The GOP's getting pretty edgy with its Convention plans this year, setting up shop among the hobos and flaming liberals of downtown Los Angeles (albeit at the least edgy, most "manhattanized" location in L.A.). On top of that, for the first time, the Republicans have invited both Latino and Asian leaders to host minority-friendly "workshops" during the three-day event.
Twenty-first century, here we come! California GOP spokesman Mark Standriff says it's all part of a new push to diversify the party. "We need to get outside our comfort zone and talk to people we haven't talked to," he says. Among the roughly 1,000 attendees expected to swarm L.A. Live on all of Friday, Saturday and Sunday...
... are people's favorite Michele Bachman, who speaks tonight; and Ron Paul, Thaddeus McCotter and Fred Karger, who take the stage tomorrow.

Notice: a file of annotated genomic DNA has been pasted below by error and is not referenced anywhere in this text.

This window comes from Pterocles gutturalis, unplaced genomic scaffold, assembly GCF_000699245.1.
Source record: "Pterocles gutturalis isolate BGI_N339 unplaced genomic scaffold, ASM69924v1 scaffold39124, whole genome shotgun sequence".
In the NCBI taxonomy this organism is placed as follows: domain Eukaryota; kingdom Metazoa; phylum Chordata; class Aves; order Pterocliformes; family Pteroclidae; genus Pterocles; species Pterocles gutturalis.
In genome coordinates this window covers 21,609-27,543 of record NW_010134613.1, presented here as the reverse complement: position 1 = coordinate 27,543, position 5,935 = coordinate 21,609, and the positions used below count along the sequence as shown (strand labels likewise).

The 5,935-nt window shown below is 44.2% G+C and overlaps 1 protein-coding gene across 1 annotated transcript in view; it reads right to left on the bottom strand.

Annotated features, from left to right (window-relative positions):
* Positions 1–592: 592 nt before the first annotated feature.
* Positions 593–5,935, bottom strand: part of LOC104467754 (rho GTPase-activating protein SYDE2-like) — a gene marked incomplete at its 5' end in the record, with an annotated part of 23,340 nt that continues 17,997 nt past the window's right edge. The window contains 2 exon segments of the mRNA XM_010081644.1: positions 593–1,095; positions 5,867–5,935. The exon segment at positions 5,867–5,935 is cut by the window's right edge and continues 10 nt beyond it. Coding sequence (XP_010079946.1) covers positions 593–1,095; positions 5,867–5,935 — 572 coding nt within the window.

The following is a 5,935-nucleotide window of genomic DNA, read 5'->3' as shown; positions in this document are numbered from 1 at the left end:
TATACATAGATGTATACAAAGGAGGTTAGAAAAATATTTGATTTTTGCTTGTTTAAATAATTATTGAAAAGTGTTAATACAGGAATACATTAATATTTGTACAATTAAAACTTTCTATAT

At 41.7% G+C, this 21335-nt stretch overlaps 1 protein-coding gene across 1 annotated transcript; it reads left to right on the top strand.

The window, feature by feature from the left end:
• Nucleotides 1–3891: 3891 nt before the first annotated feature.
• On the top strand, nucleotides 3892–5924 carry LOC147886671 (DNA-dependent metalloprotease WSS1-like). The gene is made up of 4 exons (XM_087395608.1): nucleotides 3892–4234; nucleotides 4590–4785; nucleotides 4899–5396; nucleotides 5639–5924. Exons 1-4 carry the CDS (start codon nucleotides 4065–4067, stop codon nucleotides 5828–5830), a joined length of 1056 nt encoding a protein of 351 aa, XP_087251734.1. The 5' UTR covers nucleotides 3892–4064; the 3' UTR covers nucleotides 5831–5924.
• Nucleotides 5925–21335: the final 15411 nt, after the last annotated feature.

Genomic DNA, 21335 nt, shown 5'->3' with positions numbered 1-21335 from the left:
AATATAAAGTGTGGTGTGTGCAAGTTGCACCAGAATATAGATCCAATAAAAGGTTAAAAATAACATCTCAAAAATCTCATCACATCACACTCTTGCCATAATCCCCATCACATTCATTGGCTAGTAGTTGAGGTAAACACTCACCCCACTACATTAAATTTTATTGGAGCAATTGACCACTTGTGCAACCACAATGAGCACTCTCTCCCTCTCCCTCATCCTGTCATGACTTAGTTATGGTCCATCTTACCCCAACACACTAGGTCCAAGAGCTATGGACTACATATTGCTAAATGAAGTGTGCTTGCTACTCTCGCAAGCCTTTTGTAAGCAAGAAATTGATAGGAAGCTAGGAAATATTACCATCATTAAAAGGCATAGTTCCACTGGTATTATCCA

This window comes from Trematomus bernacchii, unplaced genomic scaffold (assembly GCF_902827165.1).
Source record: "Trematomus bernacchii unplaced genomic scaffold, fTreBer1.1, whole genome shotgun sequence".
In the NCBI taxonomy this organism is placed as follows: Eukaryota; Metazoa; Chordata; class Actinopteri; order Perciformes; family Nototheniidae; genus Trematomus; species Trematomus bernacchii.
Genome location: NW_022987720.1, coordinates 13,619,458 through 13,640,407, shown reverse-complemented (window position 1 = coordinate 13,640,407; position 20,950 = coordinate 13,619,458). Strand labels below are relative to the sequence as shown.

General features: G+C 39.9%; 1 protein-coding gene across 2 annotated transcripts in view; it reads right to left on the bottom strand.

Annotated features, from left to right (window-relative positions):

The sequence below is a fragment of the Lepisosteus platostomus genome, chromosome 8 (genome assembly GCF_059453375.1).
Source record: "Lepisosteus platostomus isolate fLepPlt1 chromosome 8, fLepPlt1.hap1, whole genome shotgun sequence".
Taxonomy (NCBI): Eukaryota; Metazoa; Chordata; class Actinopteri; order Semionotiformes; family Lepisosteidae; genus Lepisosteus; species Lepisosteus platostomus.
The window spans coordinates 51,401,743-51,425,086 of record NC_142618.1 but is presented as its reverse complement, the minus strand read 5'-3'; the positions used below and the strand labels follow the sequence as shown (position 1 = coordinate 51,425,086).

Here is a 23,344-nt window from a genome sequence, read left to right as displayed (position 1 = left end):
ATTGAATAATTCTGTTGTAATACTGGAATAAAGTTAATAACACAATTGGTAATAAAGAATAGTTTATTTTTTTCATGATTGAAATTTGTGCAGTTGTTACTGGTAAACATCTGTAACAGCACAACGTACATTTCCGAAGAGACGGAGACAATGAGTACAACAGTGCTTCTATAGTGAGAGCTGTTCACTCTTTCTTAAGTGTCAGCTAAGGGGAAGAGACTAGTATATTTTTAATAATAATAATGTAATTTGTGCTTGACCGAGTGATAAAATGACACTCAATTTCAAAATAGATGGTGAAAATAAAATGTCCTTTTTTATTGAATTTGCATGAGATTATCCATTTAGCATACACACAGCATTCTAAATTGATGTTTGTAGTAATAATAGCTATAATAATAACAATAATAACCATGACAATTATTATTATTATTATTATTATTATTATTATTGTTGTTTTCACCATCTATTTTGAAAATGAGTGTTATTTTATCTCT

Yes, you heard right: Fred Karger, the same gay Republican who has been raising hell about his own party allegedly not letting him speak this weekend.
Spokesman Standriff now says, exasperated, that the whole thing was a big misunderstanding. "The frustrating thing was, [Karger] never was not part of that communication," he says. "We worked things out with Fred and we're glad to have him here."
Amusingly, though, he's billed as an "activist," according to City News Service.
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Says Standriff of the GOP's accepting new ways: "At the end of the day, if people want to come to our convention, let them come." His final example, aside from the Latinos (complete with Univision translators!), Asians and gays: Old-school Democratic infiltrator Bob Mullholland has registered to attend, like he does every year. Standriff also expects some "small-business owners" to cross the party line.
L.A. Live "should be standing-room only," he says. So, be forewarned: If you're anywhere near Olympic and Figueroa, and you're feeling that a rather otherworldly change has come over this city, it's probably because you'll be in the presence of at least a dozen elephantfolk at any given moment.
But we dare you, in light of the GOP's newfound bleeding heart (slash desperate attempt to woo the booming minority voter base): Hug a Republican this weekend. It could do your country good.